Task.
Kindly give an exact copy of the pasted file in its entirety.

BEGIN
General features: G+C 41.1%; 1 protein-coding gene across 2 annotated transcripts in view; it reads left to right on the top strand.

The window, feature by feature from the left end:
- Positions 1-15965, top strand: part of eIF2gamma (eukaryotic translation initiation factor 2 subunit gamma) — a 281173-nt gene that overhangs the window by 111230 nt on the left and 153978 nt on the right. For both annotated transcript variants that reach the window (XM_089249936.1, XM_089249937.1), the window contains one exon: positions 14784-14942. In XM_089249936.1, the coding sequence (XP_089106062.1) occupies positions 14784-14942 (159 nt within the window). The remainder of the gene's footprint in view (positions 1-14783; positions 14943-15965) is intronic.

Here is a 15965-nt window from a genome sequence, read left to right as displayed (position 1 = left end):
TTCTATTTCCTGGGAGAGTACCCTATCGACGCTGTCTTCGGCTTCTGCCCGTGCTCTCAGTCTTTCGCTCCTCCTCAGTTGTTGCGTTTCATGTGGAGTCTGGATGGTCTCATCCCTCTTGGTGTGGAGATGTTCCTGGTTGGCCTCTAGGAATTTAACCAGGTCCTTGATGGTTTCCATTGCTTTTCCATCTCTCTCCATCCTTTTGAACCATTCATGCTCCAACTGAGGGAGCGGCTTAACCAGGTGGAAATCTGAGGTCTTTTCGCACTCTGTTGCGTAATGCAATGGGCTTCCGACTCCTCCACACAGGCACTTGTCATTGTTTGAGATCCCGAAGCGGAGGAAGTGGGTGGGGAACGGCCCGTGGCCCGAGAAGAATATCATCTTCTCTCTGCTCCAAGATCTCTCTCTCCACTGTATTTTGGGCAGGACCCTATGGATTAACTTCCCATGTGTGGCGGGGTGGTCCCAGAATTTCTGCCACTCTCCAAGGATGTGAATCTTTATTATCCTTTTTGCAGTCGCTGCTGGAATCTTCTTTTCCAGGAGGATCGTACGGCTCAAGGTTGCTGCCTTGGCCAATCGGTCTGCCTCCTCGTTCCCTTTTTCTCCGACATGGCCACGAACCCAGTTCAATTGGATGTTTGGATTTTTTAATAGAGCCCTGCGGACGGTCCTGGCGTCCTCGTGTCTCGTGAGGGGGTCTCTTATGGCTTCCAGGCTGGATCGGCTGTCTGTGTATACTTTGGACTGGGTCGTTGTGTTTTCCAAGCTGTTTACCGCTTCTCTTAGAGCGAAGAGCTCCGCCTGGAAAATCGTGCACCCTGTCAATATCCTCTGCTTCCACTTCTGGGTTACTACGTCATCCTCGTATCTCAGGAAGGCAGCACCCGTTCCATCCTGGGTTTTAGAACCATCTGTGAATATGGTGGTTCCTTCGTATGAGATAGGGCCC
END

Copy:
General features: G+C 41.1%; 1 protein-coding gene across 2 annotated transcripts in view; it reads left to right on the top strand.

The window, feature by feature from the left end:
- Positions 1-15965, top strand: part of eIF2gamma (eukaryotic translation initiation factor 2 subunit gamma) — a 281173-nt gene that overhangs the window by 111230 nt on the left and 153978 nt on the right. For both annotated transcript variants that reach the window (XM_089249936.1, XM_089249937.1), the window contains one exon: positions 14784-14942. In XM_089249936.1, the coding sequence (XP_089106062.1) occupies positions 14784-14942 (159 nt within the window). The remainder of the gene's footprint in view (positions 1-14783; positions 14943-15965) is intronic.

Here is a 15965-nt window from a genome sequence, read left to right as displayed (position 1 = left end):
TTCTATTTCCTGGGAGAGTACCCTATCGACGCTGTCTTCGGCTTCTGCCCGTGCTCTCAGTCTTTCGCTCCTCCTCAGTTGTTGCGTTTCATGTGGAGTCTGGATGGTCTCATCCCTCTTGGTGTGGAGATGTTCCTGGTTGGCCTCTAGGAATTTAACCAGGTCCTTGATGGTTTCCATTGCTTTTCCATCTCTCTCCATCCTTTTGAACCATTCATGCTCCAACTGAGGGAGCGGCTTAACCAGGTGGAAATCTGAGGTCTTTTCGCACTCTGTTGCGTAATGCAATGGGCTTCCGACTCCTCCACACAGGCACTTGTCATTGTTTGAGATCCCGAAGCGGAGGAAGTGGGTGGGGAACGGCCCGTGGCCCGAGAAGAATATCATCTTCTCTCTGCTCCAAGATCTCTCTCTCCACTGTATTTTGGGCAGGACCCTATGGATTAACTTCCCATGTGTGGCGGGGTGGTCCCAGAATTTCTGCCACTCTCCAAGGATGTGAATCTTTATTATCCTTTTTGCAGTCGCTGCTGGAATCTTCTTTTCCAGGAGGATCGTACGGCTCAAGGTTGCTGCCTTGGCCAATCGGTCTGCCTCCTCGTTCCCTTTTTCTCCGACATGGCCACGAACCCAGTTCAATTGGATGTTTGGATTTTTTAATAGAGCCCTGCGGACGGTCCTGGCGTCCTCGTGTCTCGTGAGGGGGTCTCTTATGGCTTCCAGGCTGGATCGGCTGTCTGTGTATACTTTGGACTGGGTCGTTGTGTTTTCCAAGCTGTTTACCGCTTCTCTTAGAGCGAAGAGCTCCGCCTGGAAAATCGTGCACCCTGTCAATATCCTCTGCTTCCACTTCTGGGTTACTACGTCATCCTCGTATCTCAGGAAGGCAGCACCCGTTCCATCCTGGGTTTTAGAACCATCTGTGAATATGGTGGTTCCTTCGTATGAGATAGGGCCC